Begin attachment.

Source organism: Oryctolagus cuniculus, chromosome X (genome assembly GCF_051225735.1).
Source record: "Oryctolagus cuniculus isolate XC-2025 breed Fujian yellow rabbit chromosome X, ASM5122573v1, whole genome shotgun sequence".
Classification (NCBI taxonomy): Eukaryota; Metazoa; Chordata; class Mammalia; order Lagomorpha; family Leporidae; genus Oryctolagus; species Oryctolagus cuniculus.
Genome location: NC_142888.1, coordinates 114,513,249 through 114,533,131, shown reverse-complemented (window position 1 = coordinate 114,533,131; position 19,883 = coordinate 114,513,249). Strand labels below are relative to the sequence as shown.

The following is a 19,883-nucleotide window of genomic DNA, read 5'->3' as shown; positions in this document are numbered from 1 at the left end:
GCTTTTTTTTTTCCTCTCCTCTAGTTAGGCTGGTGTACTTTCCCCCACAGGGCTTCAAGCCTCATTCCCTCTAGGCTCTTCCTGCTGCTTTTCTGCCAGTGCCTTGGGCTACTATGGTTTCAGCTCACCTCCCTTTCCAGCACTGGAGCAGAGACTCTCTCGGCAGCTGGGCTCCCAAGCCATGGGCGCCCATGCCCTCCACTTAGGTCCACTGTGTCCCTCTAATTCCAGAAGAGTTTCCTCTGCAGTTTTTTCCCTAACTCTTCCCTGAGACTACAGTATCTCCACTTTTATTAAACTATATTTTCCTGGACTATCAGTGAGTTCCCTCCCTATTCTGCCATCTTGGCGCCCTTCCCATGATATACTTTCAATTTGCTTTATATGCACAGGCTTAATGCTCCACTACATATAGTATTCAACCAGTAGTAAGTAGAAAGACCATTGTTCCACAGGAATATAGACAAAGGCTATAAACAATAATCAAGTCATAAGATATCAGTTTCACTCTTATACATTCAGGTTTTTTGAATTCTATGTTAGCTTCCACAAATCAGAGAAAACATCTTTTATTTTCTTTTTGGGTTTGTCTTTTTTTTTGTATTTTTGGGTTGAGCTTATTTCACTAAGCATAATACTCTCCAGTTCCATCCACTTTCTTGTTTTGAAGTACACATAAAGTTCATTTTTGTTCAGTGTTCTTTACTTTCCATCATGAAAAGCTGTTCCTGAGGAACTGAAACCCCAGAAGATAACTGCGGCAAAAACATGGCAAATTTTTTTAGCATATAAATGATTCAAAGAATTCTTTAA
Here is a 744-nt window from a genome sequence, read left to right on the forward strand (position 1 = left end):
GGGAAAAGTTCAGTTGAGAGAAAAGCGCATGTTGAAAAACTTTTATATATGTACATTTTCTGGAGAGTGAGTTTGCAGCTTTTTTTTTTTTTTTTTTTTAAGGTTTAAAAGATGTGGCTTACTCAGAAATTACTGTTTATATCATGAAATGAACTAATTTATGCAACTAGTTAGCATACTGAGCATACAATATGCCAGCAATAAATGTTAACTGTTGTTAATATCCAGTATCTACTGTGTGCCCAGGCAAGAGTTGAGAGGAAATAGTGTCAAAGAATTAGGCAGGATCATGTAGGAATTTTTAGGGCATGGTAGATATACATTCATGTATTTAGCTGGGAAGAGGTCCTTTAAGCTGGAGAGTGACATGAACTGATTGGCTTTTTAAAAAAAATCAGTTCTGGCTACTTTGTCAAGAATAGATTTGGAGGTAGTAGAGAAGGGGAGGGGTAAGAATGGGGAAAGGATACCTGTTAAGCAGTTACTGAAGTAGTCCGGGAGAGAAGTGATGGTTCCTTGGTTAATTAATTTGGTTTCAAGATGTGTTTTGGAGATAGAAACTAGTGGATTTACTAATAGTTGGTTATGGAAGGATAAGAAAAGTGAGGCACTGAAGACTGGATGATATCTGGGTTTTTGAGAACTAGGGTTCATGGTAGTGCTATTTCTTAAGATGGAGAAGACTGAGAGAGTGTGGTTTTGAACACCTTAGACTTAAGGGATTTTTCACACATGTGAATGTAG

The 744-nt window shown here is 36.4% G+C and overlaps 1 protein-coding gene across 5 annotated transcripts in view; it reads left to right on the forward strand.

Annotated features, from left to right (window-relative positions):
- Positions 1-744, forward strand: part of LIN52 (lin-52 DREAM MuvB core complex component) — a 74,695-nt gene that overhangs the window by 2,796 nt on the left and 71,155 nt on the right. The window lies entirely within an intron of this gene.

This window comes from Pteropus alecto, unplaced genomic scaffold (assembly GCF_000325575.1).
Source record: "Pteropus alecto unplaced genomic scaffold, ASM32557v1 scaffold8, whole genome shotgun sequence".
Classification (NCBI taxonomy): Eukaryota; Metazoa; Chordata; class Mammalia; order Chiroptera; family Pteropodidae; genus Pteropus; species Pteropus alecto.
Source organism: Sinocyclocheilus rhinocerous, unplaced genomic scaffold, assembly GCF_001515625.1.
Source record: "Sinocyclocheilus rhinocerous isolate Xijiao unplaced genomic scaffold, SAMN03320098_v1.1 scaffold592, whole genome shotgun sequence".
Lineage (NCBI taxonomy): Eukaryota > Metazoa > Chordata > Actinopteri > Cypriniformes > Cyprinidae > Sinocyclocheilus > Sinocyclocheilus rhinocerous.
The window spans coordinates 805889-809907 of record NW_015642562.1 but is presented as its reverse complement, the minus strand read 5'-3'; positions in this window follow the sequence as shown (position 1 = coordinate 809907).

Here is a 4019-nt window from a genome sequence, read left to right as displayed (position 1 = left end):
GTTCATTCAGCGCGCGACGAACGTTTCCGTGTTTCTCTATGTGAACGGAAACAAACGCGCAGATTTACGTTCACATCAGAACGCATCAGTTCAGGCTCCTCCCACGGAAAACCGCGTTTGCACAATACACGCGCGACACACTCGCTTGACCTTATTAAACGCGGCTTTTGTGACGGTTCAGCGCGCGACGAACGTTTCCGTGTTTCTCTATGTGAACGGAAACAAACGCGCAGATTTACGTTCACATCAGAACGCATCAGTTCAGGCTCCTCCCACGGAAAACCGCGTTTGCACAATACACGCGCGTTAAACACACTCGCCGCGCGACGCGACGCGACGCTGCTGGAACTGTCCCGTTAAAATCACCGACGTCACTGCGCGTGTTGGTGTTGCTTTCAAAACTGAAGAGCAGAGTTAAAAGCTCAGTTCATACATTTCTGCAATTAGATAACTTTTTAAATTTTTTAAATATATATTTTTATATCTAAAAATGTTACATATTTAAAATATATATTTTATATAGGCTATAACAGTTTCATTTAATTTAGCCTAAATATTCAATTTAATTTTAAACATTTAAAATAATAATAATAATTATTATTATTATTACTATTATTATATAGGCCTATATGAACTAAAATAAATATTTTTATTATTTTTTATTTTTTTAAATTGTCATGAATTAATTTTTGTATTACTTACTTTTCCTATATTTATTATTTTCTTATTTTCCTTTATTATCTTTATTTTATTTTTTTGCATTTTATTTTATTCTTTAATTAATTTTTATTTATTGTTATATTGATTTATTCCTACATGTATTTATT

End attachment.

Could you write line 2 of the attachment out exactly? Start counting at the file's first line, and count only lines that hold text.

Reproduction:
Source record: "Oryctolagus cuniculus isolate XC-2025 breed Fujian yellow rabbit chromosome X, ASM5122573v1, whole genome shotgun sequence".